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    $\begingroup$ Pretty sure they generally use more fuel in the water, unfortunately, but I have this cool vision in my head of three guys and a sail on top of an amphibious tank. They should use less fuel on land than a MBT due to weight, but sometimes these things are tricky (separate drive systems adding weight, etc.) It would depend on the design. Integrated will be heavier, a couple floats and a pair of outboard motors not so much. A lot of add-ons tend to get tacked on to the designs by governments who want fancy functions. $\endgroup$
    – DWKraus
    Aug 24, 2021 at 23:16
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Because your nation is like Indonesia

Indonesia's territory is a collection of large islands and small islets sitting near some of the world's largest sea trade routes. Piracy(the old-fashioned sort) is an ongoing concern, as are religious extremist terror groups. Even in peacetime, the aforementioned groups can set up camp on any islet and they would have to be removed via an amphibious operation.

However, Indonesia did it the other way round. Instead of amphibious MBTs, their concept is a tank boat that fulfills the role of both landing craft and assault gun. Behold the Antasena-class combat boat, or Combat Boat X-18. I know this isn't quite the same as amphibious MBTs, however the concept can easily evolve in that direction once hostile nations get involved. The need to fight other tank boats and conventional armour would plausibly result in developing into a more tank-like vehicle.

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  • $\begingroup$ Or something like the mid-eastern parts of Finland, where there's a bucketful of lakes. Might need a bit more water (and less bridges), but with enough land around it makes more sense to start with tank and not a boat. $\endgroup$
    – ilkkachu
    Aug 24, 2021 at 20:15
  • $\begingroup$ Yes, but no. Tiny islands controlled by China is why After Nearly a Century, the U.S. Marine Corps Is Ditching Its Tankspopularmechanics.com and instead are investing in rockets and missiles. Tanks are for land wars in Asia after establishing air superiority. $\endgroup$
    – Mazura
    Aug 25, 2021 at 0:35
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Have a look at what causes the development of Main Battle Tanks initially

A Main Battle Tank is a little bit of a generic term, with the actual definition as:

a self-propelled armoured fighting vehicle, capable of heavy firepower, primarily of a high muzzle velocity direct fire main gun necessary to engage armoured and other targets, with high cross-country mobility, with a high level of self-protection, and which is not designed and equipped primarily to transport combat troops

However in terms of military procurement they are the confluence between several different factors:

  • Having an optimised combat platform that provides the most amount of speed, weight, firepower and armour in comparison to a similarly optimised enemy platform
  • Having a configuration that takes advantage of standardised manufacturing to minimise manufacturing costs and reduce training costs for specialised purposes (ie. by developing advanced armour, this development can assist in multiple product offerings)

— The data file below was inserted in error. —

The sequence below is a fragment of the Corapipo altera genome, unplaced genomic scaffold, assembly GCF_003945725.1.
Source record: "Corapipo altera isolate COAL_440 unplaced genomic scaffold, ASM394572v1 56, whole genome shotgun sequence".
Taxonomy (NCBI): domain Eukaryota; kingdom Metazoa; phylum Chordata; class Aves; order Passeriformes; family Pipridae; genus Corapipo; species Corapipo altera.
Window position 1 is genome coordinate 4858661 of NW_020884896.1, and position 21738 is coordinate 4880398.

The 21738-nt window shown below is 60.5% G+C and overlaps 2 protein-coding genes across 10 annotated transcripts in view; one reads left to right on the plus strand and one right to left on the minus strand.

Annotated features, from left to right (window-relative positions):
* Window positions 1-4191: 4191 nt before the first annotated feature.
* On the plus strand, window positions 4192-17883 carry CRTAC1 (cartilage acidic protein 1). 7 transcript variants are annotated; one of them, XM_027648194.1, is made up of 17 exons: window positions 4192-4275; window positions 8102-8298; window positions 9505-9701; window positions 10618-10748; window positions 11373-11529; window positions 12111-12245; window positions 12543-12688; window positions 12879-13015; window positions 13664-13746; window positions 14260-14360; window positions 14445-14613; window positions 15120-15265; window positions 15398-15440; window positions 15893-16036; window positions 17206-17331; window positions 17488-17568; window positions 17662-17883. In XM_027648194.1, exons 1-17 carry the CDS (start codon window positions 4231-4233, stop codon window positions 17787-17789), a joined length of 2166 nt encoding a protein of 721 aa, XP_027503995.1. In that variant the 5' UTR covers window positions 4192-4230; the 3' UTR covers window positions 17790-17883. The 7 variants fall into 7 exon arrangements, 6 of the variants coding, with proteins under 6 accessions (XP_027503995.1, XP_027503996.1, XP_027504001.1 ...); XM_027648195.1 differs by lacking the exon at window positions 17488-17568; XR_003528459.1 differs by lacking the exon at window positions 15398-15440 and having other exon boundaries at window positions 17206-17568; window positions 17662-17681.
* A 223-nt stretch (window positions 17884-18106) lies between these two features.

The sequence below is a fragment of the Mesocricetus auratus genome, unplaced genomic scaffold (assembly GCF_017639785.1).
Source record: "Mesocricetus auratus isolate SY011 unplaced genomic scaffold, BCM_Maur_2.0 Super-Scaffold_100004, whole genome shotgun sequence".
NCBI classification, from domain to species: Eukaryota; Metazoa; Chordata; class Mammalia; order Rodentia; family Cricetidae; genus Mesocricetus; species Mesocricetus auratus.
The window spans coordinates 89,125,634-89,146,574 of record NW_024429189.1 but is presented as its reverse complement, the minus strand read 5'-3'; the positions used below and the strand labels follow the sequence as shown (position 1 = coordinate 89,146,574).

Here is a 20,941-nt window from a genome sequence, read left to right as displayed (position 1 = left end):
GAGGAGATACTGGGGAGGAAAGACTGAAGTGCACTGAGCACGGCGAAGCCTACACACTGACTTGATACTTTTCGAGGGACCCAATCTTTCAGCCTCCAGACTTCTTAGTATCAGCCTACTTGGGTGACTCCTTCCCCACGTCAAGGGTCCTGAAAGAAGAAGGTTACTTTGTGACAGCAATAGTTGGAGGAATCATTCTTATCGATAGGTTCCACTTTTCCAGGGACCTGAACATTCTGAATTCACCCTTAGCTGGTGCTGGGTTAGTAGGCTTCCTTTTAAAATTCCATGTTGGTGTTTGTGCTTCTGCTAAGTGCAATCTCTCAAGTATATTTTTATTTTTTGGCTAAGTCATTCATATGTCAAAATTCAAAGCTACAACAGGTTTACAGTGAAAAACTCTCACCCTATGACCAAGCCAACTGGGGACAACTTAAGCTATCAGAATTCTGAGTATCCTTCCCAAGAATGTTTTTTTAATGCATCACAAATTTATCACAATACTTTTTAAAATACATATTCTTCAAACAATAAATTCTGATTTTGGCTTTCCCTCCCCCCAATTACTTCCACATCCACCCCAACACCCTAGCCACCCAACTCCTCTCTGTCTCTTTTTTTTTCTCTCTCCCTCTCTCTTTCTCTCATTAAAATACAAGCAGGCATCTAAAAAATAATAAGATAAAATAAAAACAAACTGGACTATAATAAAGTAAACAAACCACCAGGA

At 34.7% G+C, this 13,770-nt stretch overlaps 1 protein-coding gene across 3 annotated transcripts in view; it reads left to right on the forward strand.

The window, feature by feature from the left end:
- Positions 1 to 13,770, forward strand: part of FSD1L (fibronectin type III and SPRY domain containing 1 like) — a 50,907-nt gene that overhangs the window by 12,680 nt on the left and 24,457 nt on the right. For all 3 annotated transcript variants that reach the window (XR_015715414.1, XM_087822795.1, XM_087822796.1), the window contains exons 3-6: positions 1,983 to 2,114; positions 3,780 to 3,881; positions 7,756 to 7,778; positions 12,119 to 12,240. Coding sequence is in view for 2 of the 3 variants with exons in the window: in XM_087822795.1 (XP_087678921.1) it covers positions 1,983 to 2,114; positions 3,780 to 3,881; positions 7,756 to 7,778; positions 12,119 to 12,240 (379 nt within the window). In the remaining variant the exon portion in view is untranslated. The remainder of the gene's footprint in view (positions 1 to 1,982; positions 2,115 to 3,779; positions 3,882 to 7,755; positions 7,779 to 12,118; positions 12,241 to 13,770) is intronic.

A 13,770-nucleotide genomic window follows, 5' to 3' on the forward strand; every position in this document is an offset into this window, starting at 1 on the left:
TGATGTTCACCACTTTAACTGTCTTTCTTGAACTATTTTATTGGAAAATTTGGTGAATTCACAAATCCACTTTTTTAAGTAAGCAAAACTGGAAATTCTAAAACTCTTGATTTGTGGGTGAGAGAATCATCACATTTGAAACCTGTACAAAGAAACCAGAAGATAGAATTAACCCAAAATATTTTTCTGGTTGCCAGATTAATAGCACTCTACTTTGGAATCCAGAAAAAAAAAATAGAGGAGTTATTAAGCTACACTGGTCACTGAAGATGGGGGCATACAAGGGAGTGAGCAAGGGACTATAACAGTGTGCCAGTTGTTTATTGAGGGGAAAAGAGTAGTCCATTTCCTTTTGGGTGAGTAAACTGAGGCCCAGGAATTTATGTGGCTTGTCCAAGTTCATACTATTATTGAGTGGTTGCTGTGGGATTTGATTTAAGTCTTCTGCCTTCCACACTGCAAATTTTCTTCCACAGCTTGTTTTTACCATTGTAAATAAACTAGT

• Having ability for weapons manufacturers to 'sell' to multiple countries instead of each country having it's own unprofitable companies. Ie. by standardising tank specifications, a technologically advanced tank can be made for many situations that other countries may encounter. Many optimised MBT tanks are sold to countries that cannot afford the colossal R&D costs required.

So in order for your MBT's to be amphibious:

  • There needs to be an enemy that also needs to use amphibious tanks
  • There needs to be a desire by multiple countries to require amphibious tanks such that weapons manufacturers integrate it into their offering
  • There needs to be an almost universal need in terms of tactics and training to reduce the land-only tanks to limited markets

So perhaps, as speculation:

  • A common or steady conflict between countries that have limited land, such as island or swamp nations, forming a major market
  • A major calamity such as sea level rise reducing amount of land for land-only tanks to a degree that no military wants them, and companies have no need to optimise manufacture and develop for them
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For starters, you should be aware that almost all (if not all) MBTs have adaptations for deep wading - instead of swimming on the water, they can cross water by driving on the bottom. For this those tanks have attach points for massive pipes to provide air for the engine and crew to a depth of 3-4 metres.

Then, I assume you want an actual MBT, a tank capable of fighting "ordinary" land only MBTs, rather than a "glass cannon" type light tank with minimal armour but offensive weapons of MBT (as those actually are often amphibious).

You will end with a much bigger vehicle, as you need to provide flotation capability for all that armour (50-60 tons) as well as alternative propulsion. If you do not armour your flotation devices, the tank will stop being amphibious as soon as it enter combat. If you do, the tank could cost 3 times as much as ordinary tank.

Besides, amphibious tank will not be able to cross large bodies of water (like from island to island) as it just barely stick out of surface so can't operate on anything other than very calm water.

You have to question yourself, why do you need amphibious tanks:

  1. Broken and muddy country with a lot of lakes - You will probably be better of with cheap and mobile amphibious light tanks as in such terrain you can easily fire from protected positions.
  2. multiple small rivers - deep wading give the same for much lower cost
  3. large rivers - landing barges may be deployed for a lower cost and, if it is your land, river ships with tank turrets may provide fire support.
  4. island country - gunships/avisos (today called tank boats) provide ability to sail in most sea conditions and engage targets on land. Plus actual warships may engage shore targets as well. If you need to drive deeper inland, ordinary MBT can be delivered by landing craft or hovercraft etc.
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At this point in the war, the amphibious tank is all they can make.

https://en.wikipedia.org/wiki/Malyshev_Factory#Tank_production

Shortly before the German invasion of the Soviet Union the KhPZ started series production of the T-34, the most-produced tank of World War II. Series production began in June 1940 in Kharkiv, and later in the Stalingrad Tractor Plant and Krasnoye Sormovo Shipbuilding Plant. In 1941, due to German advances, the factory and design shops were evacuated to the Ural mountains;[1]

There are no reasoned calculations here. @DWKraus has covered those. This is a matter of necessity and desperation. The MBT for this nation is an amphibious tank because that is the factory these folks still hold. Factories that made other tanks have been captured or destroyed. Resources are reallocated to the amphibious tank factory that they still hold.